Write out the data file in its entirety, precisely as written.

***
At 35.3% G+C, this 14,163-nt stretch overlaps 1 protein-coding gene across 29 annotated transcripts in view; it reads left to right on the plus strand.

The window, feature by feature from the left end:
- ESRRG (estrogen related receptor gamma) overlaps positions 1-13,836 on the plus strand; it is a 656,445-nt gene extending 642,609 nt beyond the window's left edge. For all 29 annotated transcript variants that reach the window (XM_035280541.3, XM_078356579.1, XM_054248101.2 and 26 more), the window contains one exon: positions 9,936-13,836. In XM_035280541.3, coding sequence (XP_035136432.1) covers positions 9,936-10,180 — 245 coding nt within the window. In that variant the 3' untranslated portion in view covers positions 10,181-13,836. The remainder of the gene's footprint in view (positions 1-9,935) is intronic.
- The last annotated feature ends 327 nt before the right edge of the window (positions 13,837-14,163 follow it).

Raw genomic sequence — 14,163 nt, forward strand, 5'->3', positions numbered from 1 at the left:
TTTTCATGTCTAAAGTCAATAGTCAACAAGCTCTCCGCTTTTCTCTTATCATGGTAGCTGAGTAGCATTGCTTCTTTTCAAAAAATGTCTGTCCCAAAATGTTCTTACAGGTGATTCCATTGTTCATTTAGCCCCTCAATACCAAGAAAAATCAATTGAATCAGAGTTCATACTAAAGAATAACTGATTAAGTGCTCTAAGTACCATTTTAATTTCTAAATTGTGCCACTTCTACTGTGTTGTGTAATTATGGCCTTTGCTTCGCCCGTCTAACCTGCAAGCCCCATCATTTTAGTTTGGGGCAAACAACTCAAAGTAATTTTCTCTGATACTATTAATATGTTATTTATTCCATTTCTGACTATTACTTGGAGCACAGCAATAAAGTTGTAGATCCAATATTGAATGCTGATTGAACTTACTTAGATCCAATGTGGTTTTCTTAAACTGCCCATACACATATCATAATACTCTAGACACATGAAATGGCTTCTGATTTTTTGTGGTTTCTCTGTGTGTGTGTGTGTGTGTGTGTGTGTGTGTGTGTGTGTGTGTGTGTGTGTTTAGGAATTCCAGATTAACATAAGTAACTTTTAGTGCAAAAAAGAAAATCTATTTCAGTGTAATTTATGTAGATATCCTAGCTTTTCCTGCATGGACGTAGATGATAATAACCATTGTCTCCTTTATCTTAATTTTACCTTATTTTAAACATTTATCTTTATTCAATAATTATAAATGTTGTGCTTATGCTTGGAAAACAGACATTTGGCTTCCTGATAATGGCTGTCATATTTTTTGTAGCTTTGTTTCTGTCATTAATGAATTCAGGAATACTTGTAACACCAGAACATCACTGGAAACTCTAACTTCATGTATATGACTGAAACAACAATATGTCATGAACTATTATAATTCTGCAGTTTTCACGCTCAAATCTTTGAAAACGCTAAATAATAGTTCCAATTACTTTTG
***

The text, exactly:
At 35.3% G+C, this 14,163-nt stretch overlaps 1 protein-coding gene across 29 annotated transcripts in view; it reads left to right on the plus strand.

The window, feature by feature from the left end:
- ESRRG (estrogen related receptor gamma) overlaps positions 1-13,836 on the plus strand; it is a 656,445-nt gene extending 642,609 nt beyond the window's left edge. For all 29 annotated transcript variants that reach the window (XM_035280541.3, XM_078356579.1, XM_054248101.2 and 26 more), the window contains one exon: positions 9,936-13,836. In XM_035280541.3, coding sequence (XP_035136432.1) covers positions 9,936-10,180 — 245 coding nt within the window. In that variant the 3' untranslated portion in view covers positions 10,181-13,836. The remainder of the gene's footprint in view (positions 1-9,935) is intronic.
- The last annotated feature ends 327 nt before the right edge of the window (positions 13,837-14,163 follow it).

Raw genomic sequence — 14,163 nt, forward strand, 5'->3', positions numbered from 1 at the left:
TTTTCATGTCTAAAGTCAATAGTCAACAAGCTCTCCGCTTTTCTCTTATCATGGTAGCTGAGTAGCATTGCTTCTTTTCAAAAAATGTCTGTCCCAAAATGTTCTTACAGGTGATTCCATTGTTCATTTAGCCCCTCAATACCAAGAAAAATCAATTGAATCAGAGTTCATACTAAAGAATAACTGATTAAGTGCTCTAAGTACCATTTTAATTTCTAAATTGTGCCACTTCTACTGTGTTGTGTAATTATGGCCTTTGCTTCGCCCGTCTAACCTGCAAGCCCCATCATTTTAGTTTGGGGCAAACAACTCAAAGTAATTTTCTCTGATACTATTAATATGTTATTTATTCCATTTCTGACTATTACTTGGAGCACAGCAATAAAGTTGTAGATCCAATATTGAATGCTGATTGAACTTACTTAGATCCAATGTGGTTTTCTTAAACTGCCCATACACATATCATAATACTCTAGACACATGAAATGGCTTCTGATTTTTTGTGGTTTCTCTGTGTGTGTGTGTGTGTGTGTGTGTGTGTGTGTGTGTGTGTGTGTGTGTGTTTAGGAATTCCAGATTAACATAAGTAACTTTTAGTGCAAAAAAGAAAATCTATTTCAGTGTAATTTATGTAGATATCCTAGCTTTTCCTGCATGGACGTAGATGATAATAACCATTGTCTCCTTTATCTTAATTTTACCTTATTTTAAACATTTATCTTTATTCAATAATTATAAATGTTGTGCTTATGCTTGGAAAACAGACATTTGGCTTCCTGATAATGGCTGTCATATTTTTTGTAGCTTTGTTTCTGTCATTAATGAATTCAGGAATACTTGTAACACCAGAACATCACTGGAAACTCTAACTTCATGTATATGACTGAAACAACAATATGTCATGAACTATTATAATTCTGCAGTTTTCACGCTCAAATCTTTGAAAACGCTAAATAATAGTTCCAATTACTTTTG